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Should you only pick funds whose managers have ‘skin in the game’?

17 June 2024

While most fund selectors prefer portfolio managers to eat their own cooking, it can be a minefield, experts warn.

By Jean-Baptiste Andrieux,

Reporter, Trustnet

Investors may feel dismayed upon learning that their fund manager does not personally invest in his or her fund. Their interests might not be aligned  if the manager does not win or lose money in the same way they do.

It is, in a sense, akin to a chef refusing to eat their own cooking, which clients might find suspicious. It could also indicate a lack of conviction in the investment strategy.

This concern is not limited to retail investors, as wealth managers also prefer managers who have ‘skin in the game’.

Kamal Warraich, head of fund selection at Canaccord Genuity Wealth Management, said: “There is some evidence that suggests fund managers who ‘co-invest’ alongside their investors have generated better returns, although the studies are not clear cut.

“But we do like to see managers eat their own cooking, purely because there is more of a chance they will take great care as a steward of clients’ capital. It may not make them a better investor, but it should cause them to focus more on ‘real risks’, such as permanent capital loss.”

Meera Hearden, investment director at Parmenion, also believes in skin in the game, because it is a clear indication of a manager’s commitment to their fund.

 “It also shows the manager is genuinely in it for the long haul and the conviction they have in their own philosophy, process and ability to deliver above average performance, in a risk-measured way,” she explained.

“When fund managers are tied to the firms they work for through equity as well as investment in their own funds, it signals alignment and long-term commitment, so there’s less likelihood of them jumping ship.”

Should you steer clear of managers who don’t invest in their own funds?

Lacking skin in the game is not always an instant deal-breaker; there are other ways to incentivise a manager to deliver for their investors.

Warraich said: “It is quite common for managers to have long-term incentive structures, such as a bonus (or part of a bonus) linked to medium or long-term outperformance of the fund.”

Hearden relies on conversations with fund management teams to identify whether there is a good culture and rapport.

“This can be very subjective so good communication at all times is important to ensure you’ve got the reassurance you need,” she added.

Moreover, there are instances when a manager may have valid reasons not to be personally invested in their funds. For instance, US-based managers are not able to invest in funds domiciled in Europe due to tax reasons.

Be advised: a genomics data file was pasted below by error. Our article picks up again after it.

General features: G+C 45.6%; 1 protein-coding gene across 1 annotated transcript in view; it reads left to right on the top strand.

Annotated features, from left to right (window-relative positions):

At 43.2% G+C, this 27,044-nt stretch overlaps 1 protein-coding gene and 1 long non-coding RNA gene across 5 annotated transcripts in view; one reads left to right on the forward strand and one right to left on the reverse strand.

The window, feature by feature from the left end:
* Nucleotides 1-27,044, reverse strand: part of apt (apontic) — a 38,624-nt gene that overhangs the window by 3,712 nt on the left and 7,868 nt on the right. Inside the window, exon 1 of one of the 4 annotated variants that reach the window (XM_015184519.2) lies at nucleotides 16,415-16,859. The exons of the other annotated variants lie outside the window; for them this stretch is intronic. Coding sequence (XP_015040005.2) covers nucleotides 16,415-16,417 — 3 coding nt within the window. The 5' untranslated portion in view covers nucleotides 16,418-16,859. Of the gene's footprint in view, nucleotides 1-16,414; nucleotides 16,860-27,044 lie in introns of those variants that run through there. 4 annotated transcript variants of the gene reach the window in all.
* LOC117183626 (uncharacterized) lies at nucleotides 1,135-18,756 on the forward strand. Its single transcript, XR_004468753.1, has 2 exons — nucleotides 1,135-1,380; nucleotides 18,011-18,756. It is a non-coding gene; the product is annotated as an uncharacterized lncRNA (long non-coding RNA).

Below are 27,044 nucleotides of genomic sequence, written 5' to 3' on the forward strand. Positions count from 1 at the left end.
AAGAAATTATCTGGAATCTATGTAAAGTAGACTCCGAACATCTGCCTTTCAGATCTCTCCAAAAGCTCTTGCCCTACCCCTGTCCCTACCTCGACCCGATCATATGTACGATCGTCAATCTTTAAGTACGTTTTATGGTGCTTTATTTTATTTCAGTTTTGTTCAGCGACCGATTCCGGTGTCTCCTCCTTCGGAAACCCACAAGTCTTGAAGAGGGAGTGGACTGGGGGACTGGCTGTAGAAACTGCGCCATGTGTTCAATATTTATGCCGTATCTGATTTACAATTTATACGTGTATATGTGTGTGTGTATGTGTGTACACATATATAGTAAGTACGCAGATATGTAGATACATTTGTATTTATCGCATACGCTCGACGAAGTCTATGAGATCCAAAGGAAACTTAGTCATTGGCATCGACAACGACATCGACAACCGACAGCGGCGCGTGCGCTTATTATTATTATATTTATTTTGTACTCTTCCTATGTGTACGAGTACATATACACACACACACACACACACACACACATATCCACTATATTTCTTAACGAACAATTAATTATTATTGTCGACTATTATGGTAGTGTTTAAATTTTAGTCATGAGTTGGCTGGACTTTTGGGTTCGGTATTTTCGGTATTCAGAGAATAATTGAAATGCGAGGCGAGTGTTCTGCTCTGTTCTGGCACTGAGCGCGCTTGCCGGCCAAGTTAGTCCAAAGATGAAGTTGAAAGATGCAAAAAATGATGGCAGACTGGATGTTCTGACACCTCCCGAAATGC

In such cases, investors can check whether their fund manager invests in a similar US-domiciled strategy. US-based managers are required to disclose the amount they invest in their funds, unlike their UK and European counterparts.

This begs the question of the size of investment and degree of conviction, given that managers based in the UK and Europe might only invest a negligible amount in their own funds, unbeknownst to their clients.

Nick Wood, head of fund research at Quilter Cheviot, said: “If I ask a UK-based fund manager if they are invested, so long as they have even the smallest amount invested, they can truthfully tell me they are and it is hard to know whether that is material or not.

“Either way, what the ‘right’ amount is can be hard to determine – we shouldn’t penalise younger investors for not having the financial ability to own a lot of their fund for example. My preference would be that, as best practice, a fund manager’s deferred bonuses get invested into their funds in all cases.”


Skin in the game also comes with downsides

Although eating your own cooking is generally seen as a positive factor, it does not offer any guarantee of better performance and can even lead to confusing or misleading situations, according to Warraich.

He said: “What if you had two identical funds in terms of process and performance, but one had a minimally invested manager, and the other had a manager who was the largest holder? Does this automatically imply that the one with the larger invested manager is ‘more aligned’ and will therefore produce better returns?

“What if one manager is simply closer to retirement and has amassed more capital than the other manager?”

Wood questioned whether a manager might prioritise their own personal interests, as the proportion of their wealth invested in the fund may influence their willingness to take risks.

Hearden added: “A manager could take too much risk in certain stocks or sectors, or indeed too little as they get closer to retirement.

“This is why we look to see what risk controls are in place and check the fund is performing in line with its mandate without any undue risks being taken.”

Finally, Hearden mentioned the increasing number of high-quality managers moving away from big fund houses to launch their own boutique businesses, which could be seen as the most genuine form of skin in the game.

She concluded: “It’s something that should be taken very seriously by fund buyers. It’s no longer just investment in the fund either directly or as part of an incentive scheme – the manager’s livelihood is now on the line.

“This can be both positive and negative, so it comes down to portfolio construction by the discretionary fund manager to manage that risk.”

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